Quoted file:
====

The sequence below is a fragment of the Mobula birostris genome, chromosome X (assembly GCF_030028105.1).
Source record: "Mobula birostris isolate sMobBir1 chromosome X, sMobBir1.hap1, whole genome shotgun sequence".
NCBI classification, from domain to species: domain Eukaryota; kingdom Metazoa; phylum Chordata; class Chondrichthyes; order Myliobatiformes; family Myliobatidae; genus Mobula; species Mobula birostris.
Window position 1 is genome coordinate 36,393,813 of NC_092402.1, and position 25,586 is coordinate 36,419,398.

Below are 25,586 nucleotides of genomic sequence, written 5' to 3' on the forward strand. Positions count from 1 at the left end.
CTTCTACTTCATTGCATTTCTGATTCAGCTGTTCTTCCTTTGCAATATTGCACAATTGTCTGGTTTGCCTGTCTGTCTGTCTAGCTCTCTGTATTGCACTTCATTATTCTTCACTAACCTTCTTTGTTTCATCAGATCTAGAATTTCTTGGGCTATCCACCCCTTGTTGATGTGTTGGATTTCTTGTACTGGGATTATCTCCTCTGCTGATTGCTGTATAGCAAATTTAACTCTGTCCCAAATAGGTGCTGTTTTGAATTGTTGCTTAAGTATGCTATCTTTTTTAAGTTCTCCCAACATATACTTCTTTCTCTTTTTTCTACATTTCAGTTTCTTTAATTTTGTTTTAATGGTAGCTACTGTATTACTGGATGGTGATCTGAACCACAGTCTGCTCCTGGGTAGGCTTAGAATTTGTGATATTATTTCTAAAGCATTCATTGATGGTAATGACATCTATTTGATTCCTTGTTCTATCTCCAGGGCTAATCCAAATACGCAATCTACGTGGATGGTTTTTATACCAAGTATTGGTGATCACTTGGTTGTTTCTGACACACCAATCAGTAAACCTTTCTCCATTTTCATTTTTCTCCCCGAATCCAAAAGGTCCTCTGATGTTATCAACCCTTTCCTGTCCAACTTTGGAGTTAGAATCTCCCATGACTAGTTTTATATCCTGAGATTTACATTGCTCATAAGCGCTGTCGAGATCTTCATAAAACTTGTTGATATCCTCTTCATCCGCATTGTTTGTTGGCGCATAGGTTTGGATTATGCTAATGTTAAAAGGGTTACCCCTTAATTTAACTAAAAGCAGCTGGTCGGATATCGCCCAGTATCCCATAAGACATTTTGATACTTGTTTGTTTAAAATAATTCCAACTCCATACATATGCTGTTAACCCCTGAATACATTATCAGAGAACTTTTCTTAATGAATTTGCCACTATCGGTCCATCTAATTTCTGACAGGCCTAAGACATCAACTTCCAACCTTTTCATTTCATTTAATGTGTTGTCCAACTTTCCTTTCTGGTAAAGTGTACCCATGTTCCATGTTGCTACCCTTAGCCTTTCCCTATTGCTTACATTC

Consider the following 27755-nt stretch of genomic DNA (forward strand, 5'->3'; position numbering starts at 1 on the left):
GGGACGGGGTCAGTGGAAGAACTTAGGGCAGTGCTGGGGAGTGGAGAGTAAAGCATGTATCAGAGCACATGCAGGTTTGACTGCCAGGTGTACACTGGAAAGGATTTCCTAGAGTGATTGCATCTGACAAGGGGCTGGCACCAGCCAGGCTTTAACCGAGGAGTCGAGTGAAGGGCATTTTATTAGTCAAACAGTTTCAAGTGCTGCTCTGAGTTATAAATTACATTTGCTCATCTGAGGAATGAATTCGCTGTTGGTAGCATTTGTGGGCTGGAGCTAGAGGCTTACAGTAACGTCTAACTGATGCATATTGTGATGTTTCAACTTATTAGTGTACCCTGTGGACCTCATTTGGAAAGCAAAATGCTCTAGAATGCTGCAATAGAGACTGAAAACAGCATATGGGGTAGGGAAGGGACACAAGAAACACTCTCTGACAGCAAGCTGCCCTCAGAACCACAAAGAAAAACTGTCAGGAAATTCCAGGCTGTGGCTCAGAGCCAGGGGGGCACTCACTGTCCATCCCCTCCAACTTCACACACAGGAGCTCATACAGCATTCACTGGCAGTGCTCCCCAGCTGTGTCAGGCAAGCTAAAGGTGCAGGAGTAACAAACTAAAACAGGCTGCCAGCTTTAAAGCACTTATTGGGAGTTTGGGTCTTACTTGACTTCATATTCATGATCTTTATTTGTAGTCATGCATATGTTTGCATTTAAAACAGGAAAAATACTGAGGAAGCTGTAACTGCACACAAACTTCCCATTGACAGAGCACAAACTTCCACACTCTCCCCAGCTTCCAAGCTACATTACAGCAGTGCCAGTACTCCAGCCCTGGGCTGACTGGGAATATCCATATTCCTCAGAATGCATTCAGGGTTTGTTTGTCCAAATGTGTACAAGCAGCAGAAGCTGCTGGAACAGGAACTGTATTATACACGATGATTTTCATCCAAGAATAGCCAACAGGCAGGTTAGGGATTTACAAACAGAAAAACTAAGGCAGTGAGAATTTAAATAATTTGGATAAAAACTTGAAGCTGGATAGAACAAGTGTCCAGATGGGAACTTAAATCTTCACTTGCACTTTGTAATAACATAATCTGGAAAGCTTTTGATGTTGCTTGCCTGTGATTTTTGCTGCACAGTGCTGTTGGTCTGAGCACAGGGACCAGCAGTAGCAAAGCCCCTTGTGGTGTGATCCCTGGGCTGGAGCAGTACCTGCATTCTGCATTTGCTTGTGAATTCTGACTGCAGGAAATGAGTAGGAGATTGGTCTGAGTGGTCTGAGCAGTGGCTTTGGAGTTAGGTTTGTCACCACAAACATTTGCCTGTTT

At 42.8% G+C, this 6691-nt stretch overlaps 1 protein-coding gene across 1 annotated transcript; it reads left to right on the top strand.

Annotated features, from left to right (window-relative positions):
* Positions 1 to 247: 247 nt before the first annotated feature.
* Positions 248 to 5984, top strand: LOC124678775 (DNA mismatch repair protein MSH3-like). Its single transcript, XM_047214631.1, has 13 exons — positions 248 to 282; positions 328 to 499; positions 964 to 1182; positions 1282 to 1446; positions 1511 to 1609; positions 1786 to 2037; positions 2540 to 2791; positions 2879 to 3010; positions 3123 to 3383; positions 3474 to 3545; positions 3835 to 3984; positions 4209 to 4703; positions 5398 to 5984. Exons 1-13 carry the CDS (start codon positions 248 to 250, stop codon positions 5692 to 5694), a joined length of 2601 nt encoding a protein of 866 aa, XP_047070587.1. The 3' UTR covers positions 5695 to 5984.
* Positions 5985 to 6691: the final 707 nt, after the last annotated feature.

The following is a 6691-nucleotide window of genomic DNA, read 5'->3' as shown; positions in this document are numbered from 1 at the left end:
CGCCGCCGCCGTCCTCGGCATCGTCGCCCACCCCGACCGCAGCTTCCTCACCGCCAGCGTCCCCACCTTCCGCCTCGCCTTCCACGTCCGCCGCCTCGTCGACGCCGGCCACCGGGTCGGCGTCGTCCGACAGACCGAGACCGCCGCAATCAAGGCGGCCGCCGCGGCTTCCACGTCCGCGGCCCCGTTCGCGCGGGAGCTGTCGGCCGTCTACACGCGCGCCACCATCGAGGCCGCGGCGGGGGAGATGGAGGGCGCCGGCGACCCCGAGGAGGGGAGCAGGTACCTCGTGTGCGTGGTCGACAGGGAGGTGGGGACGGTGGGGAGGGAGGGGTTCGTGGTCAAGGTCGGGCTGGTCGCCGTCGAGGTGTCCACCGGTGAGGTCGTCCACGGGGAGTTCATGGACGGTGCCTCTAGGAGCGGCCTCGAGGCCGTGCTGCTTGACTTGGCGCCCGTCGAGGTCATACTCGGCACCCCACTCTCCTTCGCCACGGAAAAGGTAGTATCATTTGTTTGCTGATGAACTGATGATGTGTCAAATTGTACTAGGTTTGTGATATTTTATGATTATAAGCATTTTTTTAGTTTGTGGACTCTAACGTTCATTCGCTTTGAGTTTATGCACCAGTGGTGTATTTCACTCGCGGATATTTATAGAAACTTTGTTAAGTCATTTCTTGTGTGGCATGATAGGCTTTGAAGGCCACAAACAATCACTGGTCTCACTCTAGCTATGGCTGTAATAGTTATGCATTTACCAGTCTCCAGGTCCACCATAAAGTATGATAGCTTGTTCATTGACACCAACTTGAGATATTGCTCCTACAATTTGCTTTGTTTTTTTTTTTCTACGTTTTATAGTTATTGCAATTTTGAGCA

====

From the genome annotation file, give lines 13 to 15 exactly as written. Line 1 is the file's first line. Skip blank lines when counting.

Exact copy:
* Positions 5985 to 6691: the final 707 nt, after the last annotated feature.

The following is a 6691-nucleotide window of genomic DNA, read 5'->3' as shown; positions in this document are numbered from 1 at the left end:
CGCCGCCGCCGTCCTCGGCATCGTCGCCCACCCCGACCGCAGCTTCCTCACCGCCAGCGTCCCCACCTTCCGCCTCGCCTTCCACGTCCGCCGCCTCGTCGACGCCGGCCACCGGGTCGGCGTCGTCCGACAGACCGAGACCGCCGCAATCAAGGCGGCCGCCGCGGCTTCCACGTCCGCGGCCCCGTTCGCGCGGGAGCTGTCGGCCGTCTACACGCGCGCCACCATCGAGGCCGCGGCGGGGGAGATGGAGGGCGCCGGCGACCCCGAGGAGGGGAGCAGGTACCTCGTGTGCGTGGTCGACAGGGAGGTGGGGACGGTGGGGAGGGAGGGGTTCGTGGTCAAGGTCGGGCTGGTCGCCGTCGAGGTGTCCACCGGTGAGGTCGTCCACGGGGAGTTCATGGACGGTGCCTCTAGGAGCGGCCTCGAGGCCGTGCTGCTTGACTTGGCGCCCGTCGAGGTCATACTCGGCACCCCACTCTCCTTCGCCACGGAAAAGGTAGTATCATTTGTTTGCTGATGAACTGATGATGTGTCAAATTGTACTAGGTTTGTGATATTTTATGATTATAAGCATTTTTTTAGTTTGTGGACTCTAACGTTCATTCGCTTTGAGTTTATGCACCAGTGGTGTATTTCACTCGCGGATATTTATAGAAACTTTGTTAAGTCATTTCTTGTGTGGCATGATAGGCTTTGAAGGCCACAAACAATCACTGGTCTCACTCTAGCTATGGCTGTAATAGTTATGCATTTACCAGTCTCCAGGTCCACCATAAAGTATGATAGCTTGTTCATTGACACCAACTTGAGATATTGCTCCTACAATTTGCTTTGTTTTTTTTTTTCTACGTTTTATAGTTATTGCAATTTTGAGCA